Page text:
My son, Joseph, at our Spring Creek Farmstead CSA on the pick-up day.
I learned about nutrition through my mother, who raised me and my six siblings on real food. Mom believed that if she fed us right and kept us healthy, it was the best gift she could give us. I tend to agree. What is the real importance of nutrition? Let's take a look at dog food for an example. The market for dog food is tremendous. This is from Purina: "Our goal is to give your pet the nutrition needed to be their absolute best, helping them to be energetic and resilient, while maintaining an ideal body condition". Wouldn't this be a good goal for us too?
Gardening is probably one of the best options for adding nutrition to your household.
It helps you eat more vegetables and fruits
You can control what pesticides and fertilizers are used on your food
Produce can ripen in the garden until ready to pick, providing more nutrients
You appreciate the food you get from your own toil and it's good exercise
It can be a family endeavor and very enjoyable
It can be a super creative not spending addition to your budget
But what if you don't have the space/time/interest/patience/skills?
Enter CSA (Community Supported Agriculture), a creative way to reap the rewards of a garden without the hassle. This is a system where you pay up front for the entire season's locally grown, fresh, picked-the-same-day produce. The price seems high at the beginning but when you divide it out by the number of weeks of produce you receive, it's a great creative not spending option, especially if you enjoy veggies. Paying up front allows the farmer to put your money to work before the season starts, buying seeds, supplies and sometimes equipment to plant a large amount of produce for the members. I was fortunate to be able to run a CSA with one of my sons for one year on my acreage in 2012. We loved growing produce for our members. A good CSA will make you happy. If you get involved with a CSA that is not a joy to be part of, I encourage you to find another or find a place where you can raise your own produce. The earth is so generous with food production. Healthy gardens are abundant and your CSA should be too.
How to Not Spend on gifts and still be generous
My home made wreath
Not spending can often lead to stinginess if we let it. Giving is important, and healthy. It is GOOD to GIVE! Let's look at the philosophy of giving. What is your belief around it? I will share mine. It took me quite a while to figure it out. But first, a story: I had 4 children in school and 2 still at home. Some friends had asked me to come over for lunch and 'bring something to pass'. I was in a tizzy. I knew they would have lovely store-bought food to share and I did not want to go spend money and time at the grocery store. So I came up with home-made crackers and a cheese spread, using what I had on hand. But I was SO embarrassed to present them at the gathering that it ruined my enjoyment. They, of course, loved it, but I still was embarrassed. Now, looking back, I see what a sweet effort it was and how much I could have enjoyed giving my gift of food at the gathering. The crackers were delicious and I still make them once in a while. I could have been proud of my creative efforts and my creative not spending skills. Instead, I thought of myself more in the line of 'poor me'. My gift giving philosophy at one time was based in believing that the only really good gift comes from a store. Balderdash! The time and effort a person gives to making a gift is priceless. Now I am proud of my Wild Grape Jelly that I make every year and give away. It takes me hours of tromping through the woods and fields to find enough grapes to make a batch of jelly. But oh is it good. I have learned to give the gift of my jelly to people who appreciate my effort. If a gift is expected for someone who cannot appreciate home made, I give them money. They can buy what they want!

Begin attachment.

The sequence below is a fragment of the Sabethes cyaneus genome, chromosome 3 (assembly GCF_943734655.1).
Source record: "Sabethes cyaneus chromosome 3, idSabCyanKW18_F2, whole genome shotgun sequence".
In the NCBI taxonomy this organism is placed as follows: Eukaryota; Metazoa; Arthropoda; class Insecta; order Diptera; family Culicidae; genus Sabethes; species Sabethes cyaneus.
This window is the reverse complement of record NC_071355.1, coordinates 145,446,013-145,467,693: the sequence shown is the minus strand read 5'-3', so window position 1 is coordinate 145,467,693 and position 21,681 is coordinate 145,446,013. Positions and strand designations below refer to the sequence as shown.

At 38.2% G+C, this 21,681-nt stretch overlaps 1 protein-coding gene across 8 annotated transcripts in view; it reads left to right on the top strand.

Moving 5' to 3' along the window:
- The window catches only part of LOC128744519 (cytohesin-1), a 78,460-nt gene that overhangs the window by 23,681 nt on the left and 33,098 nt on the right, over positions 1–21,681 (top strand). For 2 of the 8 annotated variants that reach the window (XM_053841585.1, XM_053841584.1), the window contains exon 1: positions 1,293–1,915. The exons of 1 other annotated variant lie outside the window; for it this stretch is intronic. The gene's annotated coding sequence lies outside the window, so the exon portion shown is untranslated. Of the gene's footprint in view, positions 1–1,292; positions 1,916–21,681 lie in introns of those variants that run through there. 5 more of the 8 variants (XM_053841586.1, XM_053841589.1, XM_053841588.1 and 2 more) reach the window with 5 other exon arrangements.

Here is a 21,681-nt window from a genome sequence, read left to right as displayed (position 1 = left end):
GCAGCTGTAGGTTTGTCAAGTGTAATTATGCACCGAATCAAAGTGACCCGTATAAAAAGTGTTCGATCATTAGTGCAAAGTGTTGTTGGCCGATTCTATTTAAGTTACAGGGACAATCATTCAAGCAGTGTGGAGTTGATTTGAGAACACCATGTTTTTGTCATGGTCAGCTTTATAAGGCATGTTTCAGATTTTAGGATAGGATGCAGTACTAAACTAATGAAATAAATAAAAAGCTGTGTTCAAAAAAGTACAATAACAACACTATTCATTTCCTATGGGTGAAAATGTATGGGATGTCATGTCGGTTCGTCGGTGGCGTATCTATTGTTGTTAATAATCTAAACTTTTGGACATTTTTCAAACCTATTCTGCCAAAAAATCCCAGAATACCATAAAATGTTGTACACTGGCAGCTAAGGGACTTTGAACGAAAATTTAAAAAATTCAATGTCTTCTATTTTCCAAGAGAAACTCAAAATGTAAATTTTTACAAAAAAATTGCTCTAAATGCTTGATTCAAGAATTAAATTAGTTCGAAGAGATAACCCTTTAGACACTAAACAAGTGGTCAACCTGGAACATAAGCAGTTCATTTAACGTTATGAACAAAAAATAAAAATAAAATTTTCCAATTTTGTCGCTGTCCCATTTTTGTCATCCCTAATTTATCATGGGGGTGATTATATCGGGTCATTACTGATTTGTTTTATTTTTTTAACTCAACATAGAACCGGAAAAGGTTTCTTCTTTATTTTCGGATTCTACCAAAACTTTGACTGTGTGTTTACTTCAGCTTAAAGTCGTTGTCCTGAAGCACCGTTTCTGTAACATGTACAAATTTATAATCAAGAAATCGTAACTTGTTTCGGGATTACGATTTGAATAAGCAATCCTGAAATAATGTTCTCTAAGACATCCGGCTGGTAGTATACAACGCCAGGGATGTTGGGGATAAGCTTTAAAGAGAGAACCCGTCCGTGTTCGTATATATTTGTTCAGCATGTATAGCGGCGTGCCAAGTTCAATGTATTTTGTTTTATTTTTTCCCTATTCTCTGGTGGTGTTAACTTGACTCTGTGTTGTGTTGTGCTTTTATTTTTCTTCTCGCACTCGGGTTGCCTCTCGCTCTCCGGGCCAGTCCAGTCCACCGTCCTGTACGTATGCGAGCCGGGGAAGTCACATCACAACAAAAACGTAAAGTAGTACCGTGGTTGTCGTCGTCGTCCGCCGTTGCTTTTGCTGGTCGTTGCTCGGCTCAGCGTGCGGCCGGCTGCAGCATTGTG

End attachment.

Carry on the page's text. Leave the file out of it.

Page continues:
Figure out your gifting philosophy. Where are your boundaries: when do you give and to whom? How much time do you give to finding or making a gift? How much do you spend? How does gifting feel for you? Stressful or enjoyable? How can it be put into a system or be a part of your creativity? Can you say no to invitations to parties that require a gift? Or can you say yes with pleasure and joy and your presence be the present? Are there heart-filled options of giving service, sharing your skills or talents, or other ideas? After all, time is a gift too! A giving philosophy: Give what you can when you can, with joy and love. No stress.
Spring cleaning is for the birds!
I was doing my exercises in the living room and watching a wren who has set up housekeeping in one of my clothes line poles. She (I guess I am assuming it was a she) flew to the nest and began dejunking. I jumped up and got my camera. Even birds have to de-junk and declutter! What a concept!